Futurelight Review | We Went To Switzerland And Tested Out The Fabric In The High Alpine

We joined big mountain legend Sam Anthamatten out in Zermatt to take The North Face's new fabric for a spin

The North Face recently released their all new waterproof fabric technology called Futurelight. They did so with some pretty big claims; best in class breathability and full waterproof protection, in a comfortable and durable shell that could be thrown on and left on all day.

I recently headed out to Zermatt for a ski touring trip with local mountain guide and big mountain skier Sam Anthamatten. My aims: to keep up with him around his home resort, and to see how this all new fabric can handle charging around the Zermatt backcountry; both uphill and downhill.

So, how can The North Face make these claims and what separates this waterproof fabric from the rest of the pack? Well, that’ll be down to their clever use of a technique called Nanospinning.

Nanospinning is a membrane production technique that uses over 200,000 nozzles to spray and layer nano-sized fibres onto a surface, creating an extremely thin, waterproof – and most importantly – air permeable membrane that’s able to let air pass through it freely.

When I first took a look at the Summit Series version of Futurelight, I noticed the lack of pit zips on the L5 Shell Jacket. The mid-weight (Summit Series) and lightweight (Flight Series) fabrics have been built with enough breathability to negate the need for any extra underarm ventilation – saving weight and excess bulk.

This enhanced breathability is thanks to Nanospinning. By layering microscopic fibres on top of another, it creates a web of fibres with gaps between each fibre big enough to let air pass through it freely – giving the jacket full air permeability (rare for a waterproof membrane).

Although there are are an unfathomable amount of nano-sized holes in the membrane, these holes aren’t large enough to let water pass through – giving the membrane that full waterproof seal of approval – perfect for when the mountain is throwing all it’s got at you.

The North Face have built a good deal of stretch into Futurelight, meaning that the jacket will be able to move with you whilst touring, climbing or scrambling around the mountain. I certainly found this to be the case when testing the Summit Series L5 Jacket, where there was an evident amount of stretch built into the jacket, coupled with an unrestrictive cut.

Futurelight has been tested in some of the toughest conditions in the world by The North Face’s athlete team, from Everest to Aspen. The North Face are said to have clocked up to 400 continuous days of athlete testing whilst wearing the fabric, the most notable of which has to be the epic descent of the world’s fourth highest mountain in the world, Lhotse, made by American duo Hilaree Nelson and Jim Morrison.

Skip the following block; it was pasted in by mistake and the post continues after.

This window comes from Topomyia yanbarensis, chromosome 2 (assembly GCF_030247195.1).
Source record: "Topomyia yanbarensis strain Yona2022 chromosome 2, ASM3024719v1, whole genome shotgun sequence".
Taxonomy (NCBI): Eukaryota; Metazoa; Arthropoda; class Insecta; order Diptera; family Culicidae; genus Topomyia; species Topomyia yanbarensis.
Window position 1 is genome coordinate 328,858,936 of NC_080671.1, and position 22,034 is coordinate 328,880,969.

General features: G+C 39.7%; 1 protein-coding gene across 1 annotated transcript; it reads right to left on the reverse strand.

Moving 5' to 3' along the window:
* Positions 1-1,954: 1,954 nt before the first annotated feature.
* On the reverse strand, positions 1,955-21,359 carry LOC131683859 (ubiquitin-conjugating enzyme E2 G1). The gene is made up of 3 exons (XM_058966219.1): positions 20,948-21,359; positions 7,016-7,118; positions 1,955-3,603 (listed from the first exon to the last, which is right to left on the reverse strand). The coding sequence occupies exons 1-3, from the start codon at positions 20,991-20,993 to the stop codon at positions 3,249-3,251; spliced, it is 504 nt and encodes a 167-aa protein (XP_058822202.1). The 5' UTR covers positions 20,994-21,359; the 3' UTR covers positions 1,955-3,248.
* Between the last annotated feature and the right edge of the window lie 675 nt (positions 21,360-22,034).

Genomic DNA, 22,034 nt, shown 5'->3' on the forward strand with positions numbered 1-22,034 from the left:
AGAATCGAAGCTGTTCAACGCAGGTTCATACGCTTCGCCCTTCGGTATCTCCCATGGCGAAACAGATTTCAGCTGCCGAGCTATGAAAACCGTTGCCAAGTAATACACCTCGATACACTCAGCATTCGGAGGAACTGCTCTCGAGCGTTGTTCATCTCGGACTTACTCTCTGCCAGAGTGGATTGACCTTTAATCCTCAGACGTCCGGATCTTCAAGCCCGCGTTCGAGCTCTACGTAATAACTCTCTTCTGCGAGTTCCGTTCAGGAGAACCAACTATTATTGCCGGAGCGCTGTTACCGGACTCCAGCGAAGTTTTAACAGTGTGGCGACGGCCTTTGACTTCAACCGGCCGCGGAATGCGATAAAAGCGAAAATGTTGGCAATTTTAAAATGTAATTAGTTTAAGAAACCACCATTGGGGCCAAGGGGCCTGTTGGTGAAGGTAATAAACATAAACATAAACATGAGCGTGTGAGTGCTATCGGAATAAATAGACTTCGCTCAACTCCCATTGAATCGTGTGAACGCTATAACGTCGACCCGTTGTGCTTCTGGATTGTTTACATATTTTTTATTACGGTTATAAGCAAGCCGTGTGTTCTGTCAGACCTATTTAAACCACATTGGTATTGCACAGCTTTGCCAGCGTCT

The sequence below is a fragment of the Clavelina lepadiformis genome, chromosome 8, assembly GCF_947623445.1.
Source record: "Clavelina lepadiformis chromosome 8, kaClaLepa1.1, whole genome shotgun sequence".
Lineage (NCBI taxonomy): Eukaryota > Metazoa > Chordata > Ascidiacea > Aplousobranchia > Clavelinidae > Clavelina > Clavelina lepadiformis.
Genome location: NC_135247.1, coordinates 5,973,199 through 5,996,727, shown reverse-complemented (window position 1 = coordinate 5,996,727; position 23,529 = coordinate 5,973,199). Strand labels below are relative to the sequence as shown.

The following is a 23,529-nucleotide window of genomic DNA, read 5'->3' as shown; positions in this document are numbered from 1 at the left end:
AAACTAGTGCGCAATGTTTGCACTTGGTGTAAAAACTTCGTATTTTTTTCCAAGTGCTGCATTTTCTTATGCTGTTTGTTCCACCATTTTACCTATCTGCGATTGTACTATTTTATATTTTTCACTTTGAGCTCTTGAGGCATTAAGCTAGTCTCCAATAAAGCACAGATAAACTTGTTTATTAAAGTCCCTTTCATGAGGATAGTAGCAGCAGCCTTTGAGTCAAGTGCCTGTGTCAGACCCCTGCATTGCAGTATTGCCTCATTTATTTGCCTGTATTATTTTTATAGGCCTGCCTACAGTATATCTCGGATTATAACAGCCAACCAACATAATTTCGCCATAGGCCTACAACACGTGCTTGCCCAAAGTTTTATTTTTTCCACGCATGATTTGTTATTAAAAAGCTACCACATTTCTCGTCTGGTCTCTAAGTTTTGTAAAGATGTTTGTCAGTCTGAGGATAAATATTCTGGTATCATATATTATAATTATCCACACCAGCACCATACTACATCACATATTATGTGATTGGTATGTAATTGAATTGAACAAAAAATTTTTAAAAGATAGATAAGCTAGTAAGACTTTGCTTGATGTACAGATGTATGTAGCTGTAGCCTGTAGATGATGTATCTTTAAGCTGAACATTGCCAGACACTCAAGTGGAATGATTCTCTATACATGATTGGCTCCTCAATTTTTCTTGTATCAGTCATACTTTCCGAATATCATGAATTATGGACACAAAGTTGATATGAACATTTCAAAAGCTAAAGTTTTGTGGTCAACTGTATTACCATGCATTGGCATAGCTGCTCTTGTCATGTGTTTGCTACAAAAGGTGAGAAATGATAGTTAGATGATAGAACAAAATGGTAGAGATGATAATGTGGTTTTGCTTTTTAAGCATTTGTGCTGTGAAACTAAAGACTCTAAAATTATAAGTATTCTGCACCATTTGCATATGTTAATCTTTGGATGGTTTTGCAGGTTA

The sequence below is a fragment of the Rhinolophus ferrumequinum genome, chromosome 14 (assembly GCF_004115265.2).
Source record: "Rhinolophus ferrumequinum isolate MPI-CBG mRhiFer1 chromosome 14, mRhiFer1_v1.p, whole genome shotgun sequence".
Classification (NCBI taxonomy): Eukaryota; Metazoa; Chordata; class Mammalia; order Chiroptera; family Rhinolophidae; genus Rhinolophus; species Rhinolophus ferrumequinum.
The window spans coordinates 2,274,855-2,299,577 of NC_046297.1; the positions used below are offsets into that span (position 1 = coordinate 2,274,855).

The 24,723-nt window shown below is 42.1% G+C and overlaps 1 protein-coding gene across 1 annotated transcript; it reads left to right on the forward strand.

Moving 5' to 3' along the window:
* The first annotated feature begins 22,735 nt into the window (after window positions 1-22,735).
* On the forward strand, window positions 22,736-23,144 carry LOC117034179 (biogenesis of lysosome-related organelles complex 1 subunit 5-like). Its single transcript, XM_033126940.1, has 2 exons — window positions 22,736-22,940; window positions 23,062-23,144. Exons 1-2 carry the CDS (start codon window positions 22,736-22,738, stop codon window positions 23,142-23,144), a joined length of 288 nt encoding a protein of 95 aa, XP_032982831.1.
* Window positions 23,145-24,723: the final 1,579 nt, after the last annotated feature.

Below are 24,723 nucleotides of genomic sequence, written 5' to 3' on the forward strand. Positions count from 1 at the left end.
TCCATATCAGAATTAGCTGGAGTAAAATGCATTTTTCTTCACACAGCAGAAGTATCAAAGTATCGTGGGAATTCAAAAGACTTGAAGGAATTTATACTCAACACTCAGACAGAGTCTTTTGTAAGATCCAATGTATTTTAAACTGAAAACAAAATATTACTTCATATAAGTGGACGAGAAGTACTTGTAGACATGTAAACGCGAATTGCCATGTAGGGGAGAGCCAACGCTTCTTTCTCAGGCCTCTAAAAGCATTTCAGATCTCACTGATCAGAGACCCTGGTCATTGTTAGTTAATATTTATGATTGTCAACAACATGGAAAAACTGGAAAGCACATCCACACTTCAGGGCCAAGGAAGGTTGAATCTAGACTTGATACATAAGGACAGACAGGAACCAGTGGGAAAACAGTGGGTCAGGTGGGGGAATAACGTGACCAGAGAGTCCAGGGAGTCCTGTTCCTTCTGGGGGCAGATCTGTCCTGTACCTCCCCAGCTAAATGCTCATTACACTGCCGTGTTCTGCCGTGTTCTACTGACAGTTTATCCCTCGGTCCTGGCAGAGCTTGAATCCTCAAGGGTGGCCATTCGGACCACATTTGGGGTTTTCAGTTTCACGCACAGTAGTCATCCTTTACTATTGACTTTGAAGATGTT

“This is a seriously disruptive fabric that’s sure to cause a stir in the industry”

This fabric hasn’t just been tested out in some of the most inhospitable places in the world by some of the highest level athletes, however. The North Face have worked with Underwriter Labs, a third party testing company renowned for testing the likes of firefighter gear to put this new technology through the wringer.

This unique way of creating waterproof membranes allows The North Face to create five different weights of Futurelight fabric; ranging from the lightweight and extremely breathable Flight Series up to the durable, but less breathable Steep Series, with the mid-weight Summit Series sitting between the two.

So what does all of this mean in the real world? Well, you can expect to be able to throw on your Futurelight jacket at the start of the day, and leave it on throughout with few adjustments to your layers. It was this level of comfort that surprised me most whilst wearing Futurelight – gone are the days of needing to strip your noisy, stuffy and rigid shell layers before the ascent.

This level of comfort has previously only been achieved by soft shells – so it’s impressive to have this level of breathability and comfort in a waterproof fabric. Considering this is a waterproof fabric, this is a seriously disruptive fabric that’s sure to cause a stir in the industry – I’m sure it’s certainly pricked the ears of other fabric manufacturers. Keep your eyes peeled for Futurelight in stores, and watch as it gets rolled out in more and more products.

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